William G. Thomas III—
The poplars swayed high above Edward Queen and Charles Mahoney on that May morning. The summer heat crawled up from the Patuxent River, summoned from its slack banks and slow bends, drawing its oppressive punch from the Chesapeake Bay and the Atlantic Ocean beyond. To the east, the Potomac River, a longer, broader, and deeper tributary than the Patuxent, ran almost due south on its course to the bay. The little region between the two great rivers—the Potomac and the Patuxent—produced some of the finest tobacco in the country. In the world, for that matter. The leaf grown in Maryland, called “Brightleaf” Oronoco, was strong in taste, yellow in hue, and coarse in texture, but it was a variety with a steady market in continental Europe. The leaves were cultivated, tended, harvested, packed, and transported by the hands of nearly thirty thousand enslaved men, women, and children. Each enslaved person tended as many as twelve thousand plants on two to three acres of soil.
Every May and June the scent of new tobacco seedlings wafted across the rivers, creeks, marshes, and fields of the Patuxent. For Edward Queen and Charles Mahoney, the aroma was a foretaste of what was to come: the air pungent with sweat. Five hundred hills a day with the hoe. In the late summer and early fall the leaves were hauled in, hung, and cured. For four to six weeks in the spring when the new planting began, the whole country between the great rivers of Maryland smelled of Oronoco leaves. Every day just breathing the air was a reminder of all that had been extracted from the men and their families, and all that would be taken in the years to come.
Edward Queen had just celebrated his thirty-fifth birthday when the Jesuit priests arrived at the plantation they called White Marsh for their annual business meeting on May 11, 1789. Grandson of a free woman, he chafed at his family’s enslavement.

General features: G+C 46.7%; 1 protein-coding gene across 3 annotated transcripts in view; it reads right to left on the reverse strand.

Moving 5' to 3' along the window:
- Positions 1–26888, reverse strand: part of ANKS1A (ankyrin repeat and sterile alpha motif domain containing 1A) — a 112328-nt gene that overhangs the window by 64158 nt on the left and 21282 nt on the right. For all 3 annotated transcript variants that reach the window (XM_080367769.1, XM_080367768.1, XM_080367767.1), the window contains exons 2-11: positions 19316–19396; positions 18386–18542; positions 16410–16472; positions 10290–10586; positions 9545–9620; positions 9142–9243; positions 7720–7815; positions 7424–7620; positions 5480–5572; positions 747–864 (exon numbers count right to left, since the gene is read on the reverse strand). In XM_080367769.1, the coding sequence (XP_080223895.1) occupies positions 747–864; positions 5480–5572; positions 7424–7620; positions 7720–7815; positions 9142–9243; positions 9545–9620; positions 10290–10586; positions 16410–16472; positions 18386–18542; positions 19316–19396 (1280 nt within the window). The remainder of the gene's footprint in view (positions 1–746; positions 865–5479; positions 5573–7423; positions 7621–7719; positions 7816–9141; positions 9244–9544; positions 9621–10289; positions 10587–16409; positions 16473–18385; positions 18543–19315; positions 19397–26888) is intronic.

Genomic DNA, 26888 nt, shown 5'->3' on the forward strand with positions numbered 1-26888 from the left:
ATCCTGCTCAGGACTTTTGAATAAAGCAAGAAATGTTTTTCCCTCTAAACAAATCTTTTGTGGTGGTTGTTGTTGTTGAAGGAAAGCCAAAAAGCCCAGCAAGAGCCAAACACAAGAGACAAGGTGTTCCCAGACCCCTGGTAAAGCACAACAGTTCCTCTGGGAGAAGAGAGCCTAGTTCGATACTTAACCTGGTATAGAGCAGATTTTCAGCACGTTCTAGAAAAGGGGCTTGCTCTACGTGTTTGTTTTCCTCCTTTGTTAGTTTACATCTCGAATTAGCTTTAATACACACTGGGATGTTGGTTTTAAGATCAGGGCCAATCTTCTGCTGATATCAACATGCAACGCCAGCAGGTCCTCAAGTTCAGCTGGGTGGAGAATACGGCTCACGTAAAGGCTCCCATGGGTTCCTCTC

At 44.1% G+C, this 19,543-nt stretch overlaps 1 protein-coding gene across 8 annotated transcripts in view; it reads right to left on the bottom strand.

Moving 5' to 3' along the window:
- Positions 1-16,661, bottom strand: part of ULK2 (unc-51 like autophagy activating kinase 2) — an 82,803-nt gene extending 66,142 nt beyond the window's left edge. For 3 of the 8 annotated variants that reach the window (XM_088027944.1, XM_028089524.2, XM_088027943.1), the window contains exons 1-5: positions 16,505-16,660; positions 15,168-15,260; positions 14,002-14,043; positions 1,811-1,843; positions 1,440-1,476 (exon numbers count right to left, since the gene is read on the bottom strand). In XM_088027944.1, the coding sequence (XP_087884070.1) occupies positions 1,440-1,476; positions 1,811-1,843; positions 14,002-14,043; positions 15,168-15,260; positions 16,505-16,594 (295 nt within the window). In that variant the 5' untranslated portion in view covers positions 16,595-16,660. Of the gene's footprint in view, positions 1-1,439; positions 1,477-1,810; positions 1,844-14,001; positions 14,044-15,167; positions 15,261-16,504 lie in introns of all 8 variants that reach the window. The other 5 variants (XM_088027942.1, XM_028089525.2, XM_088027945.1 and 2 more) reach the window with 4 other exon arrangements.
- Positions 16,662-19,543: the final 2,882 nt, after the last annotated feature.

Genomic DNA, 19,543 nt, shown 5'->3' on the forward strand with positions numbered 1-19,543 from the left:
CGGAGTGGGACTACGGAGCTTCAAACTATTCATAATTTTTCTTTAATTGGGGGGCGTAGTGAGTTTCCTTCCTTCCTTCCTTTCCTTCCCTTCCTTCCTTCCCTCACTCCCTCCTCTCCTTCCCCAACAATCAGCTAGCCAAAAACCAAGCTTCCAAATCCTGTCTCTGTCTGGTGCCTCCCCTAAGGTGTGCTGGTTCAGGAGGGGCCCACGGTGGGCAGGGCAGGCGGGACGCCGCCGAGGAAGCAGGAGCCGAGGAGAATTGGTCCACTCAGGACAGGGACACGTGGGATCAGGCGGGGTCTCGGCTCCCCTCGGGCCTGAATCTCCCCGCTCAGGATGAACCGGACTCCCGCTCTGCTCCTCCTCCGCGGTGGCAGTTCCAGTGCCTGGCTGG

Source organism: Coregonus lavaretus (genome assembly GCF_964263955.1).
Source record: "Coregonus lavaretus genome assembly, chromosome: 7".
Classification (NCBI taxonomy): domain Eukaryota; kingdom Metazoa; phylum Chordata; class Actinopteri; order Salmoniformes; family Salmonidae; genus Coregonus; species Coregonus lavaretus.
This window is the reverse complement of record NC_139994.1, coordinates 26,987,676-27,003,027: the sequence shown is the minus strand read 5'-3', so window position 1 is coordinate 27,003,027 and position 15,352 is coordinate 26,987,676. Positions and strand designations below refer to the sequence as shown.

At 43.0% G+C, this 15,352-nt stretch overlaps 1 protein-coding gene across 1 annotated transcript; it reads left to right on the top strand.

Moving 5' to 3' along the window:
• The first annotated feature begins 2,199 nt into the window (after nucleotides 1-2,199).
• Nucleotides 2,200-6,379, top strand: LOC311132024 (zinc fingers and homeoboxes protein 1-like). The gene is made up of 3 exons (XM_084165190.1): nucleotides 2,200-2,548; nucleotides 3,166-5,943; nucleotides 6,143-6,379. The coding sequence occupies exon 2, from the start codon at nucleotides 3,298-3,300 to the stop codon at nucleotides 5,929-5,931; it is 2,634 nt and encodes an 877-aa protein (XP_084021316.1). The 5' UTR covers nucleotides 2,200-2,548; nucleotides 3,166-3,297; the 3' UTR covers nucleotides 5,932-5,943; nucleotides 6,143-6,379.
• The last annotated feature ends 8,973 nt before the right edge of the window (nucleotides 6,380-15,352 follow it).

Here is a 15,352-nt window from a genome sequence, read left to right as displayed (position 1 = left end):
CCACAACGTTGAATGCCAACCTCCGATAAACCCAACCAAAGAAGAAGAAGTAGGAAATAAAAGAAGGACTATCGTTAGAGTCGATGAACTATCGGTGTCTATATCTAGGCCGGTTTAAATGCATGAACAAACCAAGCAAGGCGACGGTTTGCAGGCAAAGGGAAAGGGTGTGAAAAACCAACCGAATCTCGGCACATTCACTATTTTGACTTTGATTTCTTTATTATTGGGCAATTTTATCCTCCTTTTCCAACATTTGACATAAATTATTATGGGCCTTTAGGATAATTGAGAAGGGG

Edward was barely five years old when his grandmother died, but she had been taken away long before he was born. In fact, Edward probably never met Mary Queen; the Jesuits sent her with her son Ralph to Bohemia Manor, one of their plantations across the Chesapeake Bay on the Eastern Shore of Maryland. She had died there nearly thirty years earlier, in 1759. Edward’s mother, Phillis Queen, would have told him Mary’s story: how she was a free woman from New Spain, present-day Ecuador, who lived in London for three years before coming to the Maryland colony as an indentured servant. In addition to his mother and his aunt Nanny Cooper, who was also at White Marsh, Edward was acquainted with several white men and women who remembered Mary Queen. By the late 1780s, Mary Queen’s descendants comprised the largest enslaved family at White Marsh and had been trapped in bondage for three generations.
Charles Mahoney was thirty-two. His family was spread out all over Maryland, enslaved for generations not only on the Jesuit farms but also on other big tobacco plantations up and down the Western Shore. Charles Carroll of Carrollton, a signer of the Declaration of Independence and Maryland’s leading political figure, enslaved more than forty of Charles Mahoney’s relatives.
Mahoney’s great-grandmother Ann Joice was said to be a free woman of color from Barbados, a black woman indentured to Lord Baltimore. The Joice family passed down from one generation to the next the story of their family’s enslavement. Ann Joice was sold away from her family, her indenture disregarded and “burned,” and she was thrown in a basement cellar for six months to keep her from running away. Three of her sons, desperate for their freedom, killed an overseer who mistreated them. Found guilty, the three men were hanged and quartered, their body parts placed on pikes in Prince George’s County as a warning to other slaves. Charles had heard these stories, and he knew men and women, white and black, who had met his great-uncles, were at their trial, and watched their execution.
Led by Edward Queen and Charles Mahoney, the enslaved families of White Marsh sued three Jesuit priests and set in motion a momentous legal and social battle over the future of slavery in the new nation.
From A Question of Freedom by William G. Thomas III. Published by Yale University Press in 2020. Reproduced with permission.
William G. Thomas III is the John and Catherine Angle Chair in the Humanities and Professor of History at the University of Nebraska. He was co-founder and director of the Virginia Center for Digital History at the University of Virginia.